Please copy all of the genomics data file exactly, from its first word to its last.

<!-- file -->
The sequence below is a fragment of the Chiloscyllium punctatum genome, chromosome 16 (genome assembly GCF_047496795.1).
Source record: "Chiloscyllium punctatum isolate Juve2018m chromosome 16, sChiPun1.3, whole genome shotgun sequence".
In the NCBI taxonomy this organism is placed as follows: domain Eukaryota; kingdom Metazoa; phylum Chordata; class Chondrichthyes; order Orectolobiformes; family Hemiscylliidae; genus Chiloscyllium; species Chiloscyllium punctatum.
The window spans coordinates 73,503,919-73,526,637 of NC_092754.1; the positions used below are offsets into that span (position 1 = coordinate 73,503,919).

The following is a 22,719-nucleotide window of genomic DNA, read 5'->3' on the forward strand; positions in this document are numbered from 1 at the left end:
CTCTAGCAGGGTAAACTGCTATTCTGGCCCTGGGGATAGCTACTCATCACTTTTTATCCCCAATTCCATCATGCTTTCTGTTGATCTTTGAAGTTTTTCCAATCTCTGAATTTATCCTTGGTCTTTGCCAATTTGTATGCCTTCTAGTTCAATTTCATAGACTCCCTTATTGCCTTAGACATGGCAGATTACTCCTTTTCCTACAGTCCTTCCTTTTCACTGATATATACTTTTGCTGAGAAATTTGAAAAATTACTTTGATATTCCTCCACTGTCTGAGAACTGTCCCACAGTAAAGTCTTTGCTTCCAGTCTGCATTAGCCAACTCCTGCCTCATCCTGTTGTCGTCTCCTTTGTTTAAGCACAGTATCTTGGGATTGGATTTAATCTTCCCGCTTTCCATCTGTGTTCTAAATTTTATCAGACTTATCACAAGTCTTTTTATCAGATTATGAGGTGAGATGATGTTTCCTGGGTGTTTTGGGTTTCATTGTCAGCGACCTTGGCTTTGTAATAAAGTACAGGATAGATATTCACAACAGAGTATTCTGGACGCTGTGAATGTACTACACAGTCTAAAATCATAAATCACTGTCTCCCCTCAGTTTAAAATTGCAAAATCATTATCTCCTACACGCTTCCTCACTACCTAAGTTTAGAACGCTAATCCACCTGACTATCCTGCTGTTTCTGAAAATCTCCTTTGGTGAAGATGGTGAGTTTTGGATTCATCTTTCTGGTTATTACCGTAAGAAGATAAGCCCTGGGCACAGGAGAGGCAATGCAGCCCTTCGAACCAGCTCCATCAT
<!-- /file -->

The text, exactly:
The sequence below is a fragment of the Chiloscyllium punctatum genome, chromosome 16 (genome assembly GCF_047496795.1).
Source record: "Chiloscyllium punctatum isolate Juve2018m chromosome 16, sChiPun1.3, whole genome shotgun sequence".
In the NCBI taxonomy this organism is placed as follows: domain Eukaryota; kingdom Metazoa; phylum Chordata; class Chondrichthyes; order Orectolobiformes; family Hemiscylliidae; genus Chiloscyllium; species Chiloscyllium punctatum.
The window spans coordinates 73,503,919-73,526,637 of NC_092754.1; the positions used below are offsets into that span (position 1 = coordinate 73,503,919).

The following is a 22,719-nucleotide window of genomic DNA, read 5'->3' on the forward strand; positions in this document are numbered from 1 at the left end:
CTCTAGCAGGGTAAACTGCTATTCTGGCCCTGGGGATAGCTACTCATCACTTTTTATCCCCAATTCCATCATGCTTTCTGTTGATCTTTGAAGTTTTTCCAATCTCTGAATTTATCCTTGGTCTTTGCCAATTTGTATGCCTTCTAGTTCAATTTCATAGACTCCCTTATTGCCTTAGACATGGCAGATTACTCCTTTTCCTACAGTCCTTCCTTTTCACTGATATATACTTTTGCTGAGAAATTTGAAAAATTACTTTGATATTCCTCCACTGTCTGAGAACTGTCCCACAGTAAAGTCTTTGCTTCCAGTCTGCATTAGCCAACTCCTGCCTCATCCTGTTGTCGTCTCCTTTGTTTAAGCACAGTATCTTGGGATTGGATTTAATCTTCCCGCTTTCCATCTGTGTTCTAAATTTTATCAGACTTATCACAAGTCTTTTTATCAGATTATGAGGTGAGATGATGTTTCCTGGGTGTTTTGGGTTTCATTGTCAGCGACCTTGGCTTTGTAATAAAGTACAGGATAGATATTCACAACAGAGTATTCTGGACGCTGTGAATGTACTACACAGTCTAAAATCATAAATCACTGTCTCCCCTCAGTTTAAAATTGCAAAATCATTATCTCCTACACGCTTCCTCACTACCTAAGTTTAGAACGCTAATCCACCTGACTATCCTGCTGTTTCTGAAAATCTCCTTTGGTGAAGATGGTGAGTTTTGGATTCATCTTTCTGGTTATTACCGTAAGAAGATAAGCCCTGGGCACAGGAGAGGCAATGCAGCCCTTCGAACCAGCTCCATCAT